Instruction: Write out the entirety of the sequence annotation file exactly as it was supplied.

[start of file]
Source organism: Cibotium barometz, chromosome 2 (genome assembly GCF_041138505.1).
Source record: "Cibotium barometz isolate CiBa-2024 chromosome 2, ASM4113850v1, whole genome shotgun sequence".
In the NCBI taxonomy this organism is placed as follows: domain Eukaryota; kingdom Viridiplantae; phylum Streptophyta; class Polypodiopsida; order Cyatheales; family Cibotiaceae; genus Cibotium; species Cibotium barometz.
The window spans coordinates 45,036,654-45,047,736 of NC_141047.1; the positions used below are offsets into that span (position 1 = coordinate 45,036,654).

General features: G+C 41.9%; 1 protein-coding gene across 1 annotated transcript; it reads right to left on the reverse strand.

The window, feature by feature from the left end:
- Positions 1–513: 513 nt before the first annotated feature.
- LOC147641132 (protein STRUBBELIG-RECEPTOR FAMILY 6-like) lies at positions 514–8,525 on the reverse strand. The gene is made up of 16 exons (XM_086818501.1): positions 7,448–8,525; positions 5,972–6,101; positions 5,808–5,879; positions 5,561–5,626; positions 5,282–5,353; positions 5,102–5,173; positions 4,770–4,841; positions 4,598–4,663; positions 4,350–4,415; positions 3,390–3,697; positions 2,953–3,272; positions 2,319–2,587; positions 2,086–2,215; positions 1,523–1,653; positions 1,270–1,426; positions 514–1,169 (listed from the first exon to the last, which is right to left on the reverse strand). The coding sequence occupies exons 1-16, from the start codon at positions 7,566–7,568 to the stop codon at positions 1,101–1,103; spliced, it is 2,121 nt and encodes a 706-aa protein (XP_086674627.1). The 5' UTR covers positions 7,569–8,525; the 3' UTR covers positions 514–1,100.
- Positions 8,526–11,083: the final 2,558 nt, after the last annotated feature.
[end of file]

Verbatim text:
Source organism: Cibotium barometz, chromosome 2 (genome assembly GCF_041138505.1).
Source record: "Cibotium barometz isolate CiBa-2024 chromosome 2, ASM4113850v1, whole genome shotgun sequence".
In the NCBI taxonomy this organism is placed as follows: domain Eukaryota; kingdom Viridiplantae; phylum Streptophyta; class Polypodiopsida; order Cyatheales; family Cibotiaceae; genus Cibotium; species Cibotium barometz.
The window spans coordinates 45,036,654-45,047,736 of NC_141047.1; the positions used below are offsets into that span (position 1 = coordinate 45,036,654).

General features: G+C 41.9%; 1 protein-coding gene across 1 annotated transcript; it reads right to left on the reverse strand.

The window, feature by feature from the left end:
- Positions 1–513: 513 nt before the first annotated feature.
- LOC147641132 (protein STRUBBELIG-RECEPTOR FAMILY 6-like) lies at positions 514–8,525 on the reverse strand. The gene is made up of 16 exons (XM_086818501.1): positions 7,448–8,525; positions 5,972–6,101; positions 5,808–5,879; positions 5,561–5,626; positions 5,282–5,353; positions 5,102–5,173; positions 4,770–4,841; positions 4,598–4,663; positions 4,350–4,415; positions 3,390–3,697; positions 2,953–3,272; positions 2,319–2,587; positions 2,086–2,215; positions 1,523–1,653; positions 1,270–1,426; positions 514–1,169 (listed from the first exon to the last, which is right to left on the reverse strand). The coding sequence occupies exons 1-16, from the start codon at positions 7,566–7,568 to the stop codon at positions 1,101–1,103; spliced, it is 2,121 nt and encodes a 706-aa protein (XP_086674627.1). The 5' UTR covers positions 7,569–8,525; the 3' UTR covers positions 514–1,100.
- Positions 8,526–11,083: the final 2,558 nt, after the last annotated feature.